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M36 Rifle

Operation: Select-fire, gas-operated, magazine-feed, ETC

Mass: 2.9kgs (unloaded) 3.5kgs (loaded)

Barrel Length: 50.8cm

Cartridge: 6.8x31mm caseless

RoF: 500rpm (3r) 1800rpm (full-auto)

Effective Range: 10m-980m

Maximum Range: 1,500m

Feed System: 60 round detachable magazine

No. Produced: 180 billion

The Colt M36 Rifle is the standard infantry weapon of UTF forces, including the UTF Army and UTF Marine Corps.

The M36 was designed by Colt Firearm designer Jonathan Stafford in the year 2210. The M36 relies on electrothermal-chemical ignition of cartridges in order to increase accuracy and muzzle velocity, and uses the powerful 6.8x31mm caseless cartridge to deliver powerful kinetic energy into its target.

The M36 is a select-fire weapon, and can be fired in semi-auto mode, 3 round burst mode, and full-auto mode. The weapon also comes with a large selection of high-tech scopes, which can help detect targets, provide aiming assistance, and gives the user information about how many rounds the weapon has left. As of 2259, the weapon is still in service.

Alright, here’s my question: Is my weapon realistic? Could you realistically get a caseless, ETC Rifle chambered in 6.8x31mm to work?

  • $\begingroup$ Comments are not for extended discussion; this conversation has been moved to chat. $\endgroup$
    – L.Dutch
    Apr 3 at 17:44

A few issues

  1. Barrel length is very short, longer can easily be achieved by making it a bullpup (as was done in the H&K G11, the only (almost) production caseless weapon to date). This will reduce peak chamber pressure, which is always a good thing for weapon longevity.
  2. Effective range of 10-980m - regarding the short range, room clearing will generally occur at less than 10m except for big rooms. 980m is very long for "effective" range for a small round without terminal guidance, as atmospheric variables and resistance will knock it off course and slow it to ineffective speed regardless of how high the muzzle velocity is or how accurately it is fired. (Unless the 980m figure is for use in vacuum and refers to the limits on how steady the weapon can be held.) Add terminal guidance and rocket assist (ie smart bullets - which are a thing) in order to be effective a kilometre out.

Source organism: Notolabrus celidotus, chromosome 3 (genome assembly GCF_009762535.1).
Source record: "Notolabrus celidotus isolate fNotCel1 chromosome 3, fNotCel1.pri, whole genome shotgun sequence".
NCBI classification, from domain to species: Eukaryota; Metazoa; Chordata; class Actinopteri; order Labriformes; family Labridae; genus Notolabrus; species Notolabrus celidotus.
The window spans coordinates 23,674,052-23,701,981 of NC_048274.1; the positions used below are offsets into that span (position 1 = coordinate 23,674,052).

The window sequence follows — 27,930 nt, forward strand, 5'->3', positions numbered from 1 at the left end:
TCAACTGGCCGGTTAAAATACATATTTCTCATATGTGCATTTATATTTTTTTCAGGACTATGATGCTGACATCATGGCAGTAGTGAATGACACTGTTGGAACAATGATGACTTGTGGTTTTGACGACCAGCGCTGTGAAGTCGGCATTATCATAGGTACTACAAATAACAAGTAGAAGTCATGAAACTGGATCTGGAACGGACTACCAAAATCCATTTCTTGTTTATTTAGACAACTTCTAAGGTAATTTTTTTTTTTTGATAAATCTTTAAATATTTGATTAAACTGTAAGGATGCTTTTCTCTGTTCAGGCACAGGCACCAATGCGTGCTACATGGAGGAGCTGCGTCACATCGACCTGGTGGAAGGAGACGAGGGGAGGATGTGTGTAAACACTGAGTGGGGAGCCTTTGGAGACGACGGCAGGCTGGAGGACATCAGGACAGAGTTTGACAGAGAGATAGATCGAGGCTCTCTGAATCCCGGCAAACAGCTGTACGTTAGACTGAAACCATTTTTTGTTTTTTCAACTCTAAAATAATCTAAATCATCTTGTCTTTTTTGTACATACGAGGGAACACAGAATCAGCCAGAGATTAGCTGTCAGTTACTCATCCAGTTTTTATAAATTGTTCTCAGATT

3. Rate of fire - As per a comment, it appears that these rates are switched around. 500 rpm is fine for standard full auto, otherwise just wasting ammo. The reason for the 2000 rpm for 3 round bursts for the G11 was to minimise the amount that the muzzle could climb between the first and third rounds so that a 3 round burst at (I think) 300m would all hit a man-sized target if aimed correctly. (Need to dig out my reference books to check my memory on this. Note that the 2000 rpm was for one burst, the effective rate of fire using 3 round bursts would basically be 3 x the rate of firing single shots. Firing a single shot from the G11 apparently felt the same as firing a single shot from a comparable rifle.) Your comments refer to the firer wearing an exoskeleton - if this acts like having the rifle fixed to a bench then possibly a lower rate of fire will allow 3 round bursts to all hit a person-sized target at the same range or the 1800 rpm will allow a 3 round burst to all hit the one target at longer range.